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Foreground separation

The theme of my screen printed work branched out from the concept of nostalgia explored in my knitwear studio and built it into a distinct graphic aesthetic. In terms of visual imagery I was inspired by references that illustrated an outdated and distasteful style reminiscent of the 80’s and 90’s, in particular, focusing on runway fashion and interior decor. These trends, which nowadays are considered irrelevant, informed my design direction and helped build the visual vocabulary of the nostalgic style I aimed to curate. From a collection of moodboard images, I was able to design motifs relating to time period of interest which were utilised in the foreground separation of the two colour print. Motifs included furniture and objects symbolic of the 80’s and 90’s that I adapted into my own stylistic illustrations which were then exposed onto the screen.
An area of research that I stumbled upon involved watching news reports outlining various fashion shows that had taken place in the 80s and 90s. I have included screenshots taken from video footage of news reports recounting a 1998 Comme des Garcons runway show on a Tokyo news channel and a Dutch telecast. The combined effect of the reduced digital quality of the video footage and the imagery of fashion show attendees and their outfits created a rich and poignant sense of nostalgia. To channel this point of inspiration into the foreground separation design, I borrowed Dutch subtitling from one of the videos, combining the phrases of text and arranging them among the hand-drawn illustrations.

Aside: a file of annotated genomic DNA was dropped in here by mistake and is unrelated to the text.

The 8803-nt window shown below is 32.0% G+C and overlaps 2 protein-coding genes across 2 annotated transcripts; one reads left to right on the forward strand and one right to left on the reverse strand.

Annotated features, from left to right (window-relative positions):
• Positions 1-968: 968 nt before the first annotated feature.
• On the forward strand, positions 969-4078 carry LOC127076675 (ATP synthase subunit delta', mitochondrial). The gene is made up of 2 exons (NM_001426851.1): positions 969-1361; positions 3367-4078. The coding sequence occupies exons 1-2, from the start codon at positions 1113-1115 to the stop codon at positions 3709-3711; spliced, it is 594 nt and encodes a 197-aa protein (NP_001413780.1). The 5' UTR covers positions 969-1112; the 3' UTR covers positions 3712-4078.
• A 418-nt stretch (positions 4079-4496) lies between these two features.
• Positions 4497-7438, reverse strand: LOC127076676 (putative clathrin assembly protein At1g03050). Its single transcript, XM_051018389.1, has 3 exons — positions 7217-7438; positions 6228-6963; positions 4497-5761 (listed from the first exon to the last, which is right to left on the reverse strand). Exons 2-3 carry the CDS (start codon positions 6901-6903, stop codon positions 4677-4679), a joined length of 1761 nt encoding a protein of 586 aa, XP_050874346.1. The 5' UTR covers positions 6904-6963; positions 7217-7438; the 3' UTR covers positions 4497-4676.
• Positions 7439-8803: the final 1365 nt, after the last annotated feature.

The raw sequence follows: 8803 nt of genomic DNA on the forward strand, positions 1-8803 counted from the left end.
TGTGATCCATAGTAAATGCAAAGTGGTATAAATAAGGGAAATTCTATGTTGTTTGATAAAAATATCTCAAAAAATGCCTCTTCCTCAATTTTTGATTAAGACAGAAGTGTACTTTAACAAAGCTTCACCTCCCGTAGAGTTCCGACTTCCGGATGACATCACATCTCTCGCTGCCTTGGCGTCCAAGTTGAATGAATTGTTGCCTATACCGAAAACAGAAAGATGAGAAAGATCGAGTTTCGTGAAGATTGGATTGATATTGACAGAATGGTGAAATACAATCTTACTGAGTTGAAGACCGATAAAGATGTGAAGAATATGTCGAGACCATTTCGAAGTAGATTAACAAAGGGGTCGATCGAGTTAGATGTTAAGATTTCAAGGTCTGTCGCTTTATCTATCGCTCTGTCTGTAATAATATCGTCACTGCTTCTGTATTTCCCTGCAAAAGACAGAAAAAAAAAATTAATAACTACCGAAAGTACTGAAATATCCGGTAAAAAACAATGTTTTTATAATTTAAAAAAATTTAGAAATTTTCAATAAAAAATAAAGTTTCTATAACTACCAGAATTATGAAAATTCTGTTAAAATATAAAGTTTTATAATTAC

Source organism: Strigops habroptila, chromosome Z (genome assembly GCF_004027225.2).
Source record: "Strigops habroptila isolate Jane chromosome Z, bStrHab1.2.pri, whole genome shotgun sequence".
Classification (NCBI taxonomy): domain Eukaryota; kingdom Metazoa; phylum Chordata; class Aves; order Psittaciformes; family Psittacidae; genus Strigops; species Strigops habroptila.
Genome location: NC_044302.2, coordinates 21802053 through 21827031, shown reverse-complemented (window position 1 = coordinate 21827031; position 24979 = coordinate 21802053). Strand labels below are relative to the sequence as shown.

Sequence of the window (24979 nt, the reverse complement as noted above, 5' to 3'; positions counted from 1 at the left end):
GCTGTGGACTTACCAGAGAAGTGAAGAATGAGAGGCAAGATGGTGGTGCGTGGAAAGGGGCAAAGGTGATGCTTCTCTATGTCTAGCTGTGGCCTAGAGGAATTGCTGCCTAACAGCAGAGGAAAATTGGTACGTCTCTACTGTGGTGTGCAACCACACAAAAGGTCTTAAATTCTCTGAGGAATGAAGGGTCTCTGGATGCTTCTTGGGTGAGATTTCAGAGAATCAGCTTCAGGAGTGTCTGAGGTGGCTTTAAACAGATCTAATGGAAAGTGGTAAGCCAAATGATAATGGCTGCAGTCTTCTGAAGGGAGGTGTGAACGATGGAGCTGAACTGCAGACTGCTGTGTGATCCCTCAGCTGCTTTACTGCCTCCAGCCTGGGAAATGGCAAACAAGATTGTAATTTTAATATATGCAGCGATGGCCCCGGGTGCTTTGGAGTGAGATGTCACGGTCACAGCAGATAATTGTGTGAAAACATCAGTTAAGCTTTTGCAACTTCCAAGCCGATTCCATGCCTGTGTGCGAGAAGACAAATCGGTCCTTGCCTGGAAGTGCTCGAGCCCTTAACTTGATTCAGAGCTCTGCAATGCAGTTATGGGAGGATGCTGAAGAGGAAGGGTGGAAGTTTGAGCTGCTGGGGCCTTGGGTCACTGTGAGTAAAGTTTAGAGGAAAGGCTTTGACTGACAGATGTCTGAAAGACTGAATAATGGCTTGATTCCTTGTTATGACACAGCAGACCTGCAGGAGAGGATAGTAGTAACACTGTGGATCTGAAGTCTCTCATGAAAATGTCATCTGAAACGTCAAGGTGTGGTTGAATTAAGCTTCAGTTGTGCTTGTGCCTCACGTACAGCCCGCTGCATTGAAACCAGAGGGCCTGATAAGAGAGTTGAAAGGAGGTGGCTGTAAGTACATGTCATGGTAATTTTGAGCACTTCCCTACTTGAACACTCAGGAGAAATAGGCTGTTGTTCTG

Background separation

In order to create a varied and multi-faceted design, I married the fashion and decor styles of the 80s and 90s, with abstract art, sculpture and architecture which informed line and shape development for the background separation. I was drawn to the playful and dynamic silhouettes found in sculptor and painter Jean Hans Arp’s non-representational, abstract works. The refreshing and loose approach to form is rooted in his ability to present visual information as if he is seeing it for the first time. This is an attitude I aimed to adopt during development of my own shapes and lines. The simplistic and surrealist nature of Arp’s works demonstrate his concern with purity, energy and limitless perception. Arp’s philosophy freed the conscious mind as his works were all created without a subject and the forms would only be named upon completion. The organic and lively spirit of Javier Sanosiain’s fluid architectural spaces was another avenue of inspiration that influenced the background separation shapes of my screen printed design, taking from the curvaceous, smooth lines of the moulded interior walls.


The final 2m length of screen printed silk explored the overlapping of transparent inks, doubling the background separation then displacing the overlaid duplicate to create a third colour. Ultimately the 2m length is a four colour print due to the birth of a darker blended green tone in the overlapping areas of the organic, abstract shapes. This technique contributes an additional layer of dimension to the graphic backdrop through the interplay of contrasting tones.

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